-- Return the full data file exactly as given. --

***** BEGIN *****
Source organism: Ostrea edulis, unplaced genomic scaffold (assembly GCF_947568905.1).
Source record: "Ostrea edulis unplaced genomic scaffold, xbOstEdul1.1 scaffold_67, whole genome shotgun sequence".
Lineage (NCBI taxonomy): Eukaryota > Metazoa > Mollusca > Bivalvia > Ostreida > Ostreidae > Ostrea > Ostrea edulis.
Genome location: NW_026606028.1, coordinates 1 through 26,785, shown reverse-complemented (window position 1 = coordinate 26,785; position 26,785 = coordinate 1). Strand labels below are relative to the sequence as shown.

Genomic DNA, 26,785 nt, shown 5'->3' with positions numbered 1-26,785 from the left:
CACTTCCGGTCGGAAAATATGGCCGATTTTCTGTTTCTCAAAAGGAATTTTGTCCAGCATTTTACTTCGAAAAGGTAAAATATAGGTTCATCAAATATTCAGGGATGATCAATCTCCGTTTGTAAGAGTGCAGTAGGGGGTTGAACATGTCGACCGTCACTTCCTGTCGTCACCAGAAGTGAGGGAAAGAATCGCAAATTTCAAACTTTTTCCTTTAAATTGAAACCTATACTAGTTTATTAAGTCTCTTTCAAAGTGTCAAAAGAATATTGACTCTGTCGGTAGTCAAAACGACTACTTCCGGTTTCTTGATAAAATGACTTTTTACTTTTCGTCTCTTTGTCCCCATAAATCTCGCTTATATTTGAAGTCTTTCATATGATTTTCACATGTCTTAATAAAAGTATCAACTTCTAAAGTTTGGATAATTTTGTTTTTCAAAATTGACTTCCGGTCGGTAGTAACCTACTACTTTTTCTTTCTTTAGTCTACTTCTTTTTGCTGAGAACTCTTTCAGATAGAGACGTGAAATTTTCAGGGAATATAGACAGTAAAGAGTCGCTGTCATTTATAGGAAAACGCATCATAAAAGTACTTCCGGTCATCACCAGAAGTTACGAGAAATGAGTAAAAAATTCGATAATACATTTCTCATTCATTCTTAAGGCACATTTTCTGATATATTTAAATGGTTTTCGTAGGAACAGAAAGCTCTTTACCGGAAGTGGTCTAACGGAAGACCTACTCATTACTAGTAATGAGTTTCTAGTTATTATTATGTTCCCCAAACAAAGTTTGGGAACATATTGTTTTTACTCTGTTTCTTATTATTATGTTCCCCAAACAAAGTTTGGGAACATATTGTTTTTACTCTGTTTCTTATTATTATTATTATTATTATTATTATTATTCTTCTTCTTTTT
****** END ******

Source organism: Ostrea edulis, unplaced genomic scaffold (assembly GCF_947568905.1).
Source record: "Ostrea edulis unplaced genomic scaffold, xbOstEdul1.1 scaffold_67, whole genome shotgun sequence".
Lineage (NCBI taxonomy): Eukaryota > Metazoa > Mollusca > Bivalvia > Ostreida > Ostreidae > Ostrea > Ostrea edulis.
Genome location: NW_026606028.1, coordinates 1 through 26,785, shown reverse-complemented (window position 1 = coordinate 26,785; position 26,785 = coordinate 1). Strand labels below are relative to the sequence as shown.

Genomic DNA, 26,785 nt, shown 5'->3' with positions numbered 1-26,785 from the left:
CACTTCCGGTCGGAAAATATGGCCGATTTTCTGTTTCTCAAAAGGAATTTTGTCCAGCATTTTACTTCGAAAAGGTAAAATATAGGTTCATCAAATATTCAGGGATGATCAATCTCCGTTTGTAAGAGTGCAGTAGGGGGTTGAACATGTCGACCGTCACTTCCTGTCGTCACCAGAAGTGAGGGAAAGAATCGCAAATTTCAAACTTTTTCCTTTAAATTGAAACCTATACTAGTTTATTAAGTCTCTTTCAAAGTGTCAAAAGAATATTGACTCTGTCGGTAGTCAAAACGACTACTTCCGGTTTCTTGATAAAATGACTTTTTACTTTTCGTCTCTTTGTCCCCATAAATCTCGCTTATATTTGAAGTCTTTCATATGATTTTCACATGTCTTAATAAAAGTATCAACTTCTAAAGTTTGGATAATTTTGTTTTTCAAAATTGACTTCCGGTCGGTAGTAACCTACTACTTTTTCTTTCTTTAGTCTACTTCTTTTTGCTGAGAACTCTTTCAGATAGAGACGTGAAATTTTCAGGGAATATAGACAGTAAAGAGTCGCTGTCATTTATAGGAAAACGCATCATAAAAGTACTTCCGGTCATCACCAGAAGTTACGAGAAATGAGTAAAAAATTCGATAATACATTTCTCATTCATTCTTAAGGCACATTTTCTGATATATTTAAATGGTTTTCGTAGGAACAGAAAGCTCTTTACCGGAAGTGGTCTAACGGAAGACCTACTCATTACTAGTAATGAGTTTCTAGTTATTATTATGTTCCCCAAACAAAGTTTGGGAACATATTGTTTTTACTCTGTTTCTTATTATTATGTTCCCCAAACAAAGTTTGGGAACATATTGTTTTTACTCTGTTTCTTATTATTATTATTATTATTATTATTATTATTCTTCTTCTTTTT